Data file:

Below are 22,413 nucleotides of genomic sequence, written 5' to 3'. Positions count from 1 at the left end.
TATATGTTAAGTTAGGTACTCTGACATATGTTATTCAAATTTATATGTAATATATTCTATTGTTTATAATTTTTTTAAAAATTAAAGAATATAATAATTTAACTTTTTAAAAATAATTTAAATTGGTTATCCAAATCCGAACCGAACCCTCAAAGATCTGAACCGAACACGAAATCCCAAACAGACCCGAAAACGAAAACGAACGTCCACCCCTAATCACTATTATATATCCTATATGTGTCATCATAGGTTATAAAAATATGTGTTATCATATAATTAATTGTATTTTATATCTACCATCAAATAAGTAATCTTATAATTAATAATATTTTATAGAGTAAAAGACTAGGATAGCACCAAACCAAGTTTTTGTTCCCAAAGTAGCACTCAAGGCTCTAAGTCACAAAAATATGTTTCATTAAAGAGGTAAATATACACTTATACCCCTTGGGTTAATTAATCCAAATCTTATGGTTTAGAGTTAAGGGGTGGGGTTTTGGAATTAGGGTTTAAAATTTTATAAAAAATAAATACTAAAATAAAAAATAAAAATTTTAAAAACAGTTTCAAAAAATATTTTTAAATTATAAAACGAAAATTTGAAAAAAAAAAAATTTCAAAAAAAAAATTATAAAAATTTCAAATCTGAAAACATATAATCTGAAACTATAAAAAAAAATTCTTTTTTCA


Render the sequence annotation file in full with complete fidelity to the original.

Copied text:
Below are 22,413 nucleotides of genomic sequence, written 5' to 3'. Positions count from 1 at the left end.
TATATGTTAAGTTAGGTACTCTGACATATGTTATTCAAATTTATATGTAATATATTCTATTGTTTATAATTTTTTTAAAAATTAAAGAATATAATAATTTAACTTTTTAAAAATAATTTAAATTGGTTATCCAAATCCGAACCGAACCCTCAAAGATCTGAACCGAACACGAAATCCCAAACAGACCCGAAAACGAAAACGAACGTCCACCCCTAATCACTATTATATATCCTATATGTGTCATCATAGGTTATAAAAATATGTGTTATCATATAATTAATTGTATTTTATATCTACCATCAAATAAGTAATCTTATAATTAATAATATTTTATAGAGTAAAAGACTAGGATAGCACCAAACCAAGTTTTTGTTCCCAAAGTAGCACTCAAGGCTCTAAGTCACAAAAATATGTTTCATTAAAGAGGTAAATATACACTTATACCCCTTGGGTTAATTAATCCAAATCTTATGGTTTAGAGTTAAGGGGTGGGGTTTTGGAATTAGGGTTTAAAATTTTATAAAAAATAAATACTAAAATAAAAAATAAAAATTTTAAAAACAGTTTCAAAAAATATTTTTAAATTATAAAACGAAAATTTGAAAAAAAAAAAATTTCAAAAAAAAAATTATAAAAATTTCAAATCTGAAAACATATAATCTGAAACTATAAAAAAAAATTCTTTTTTCA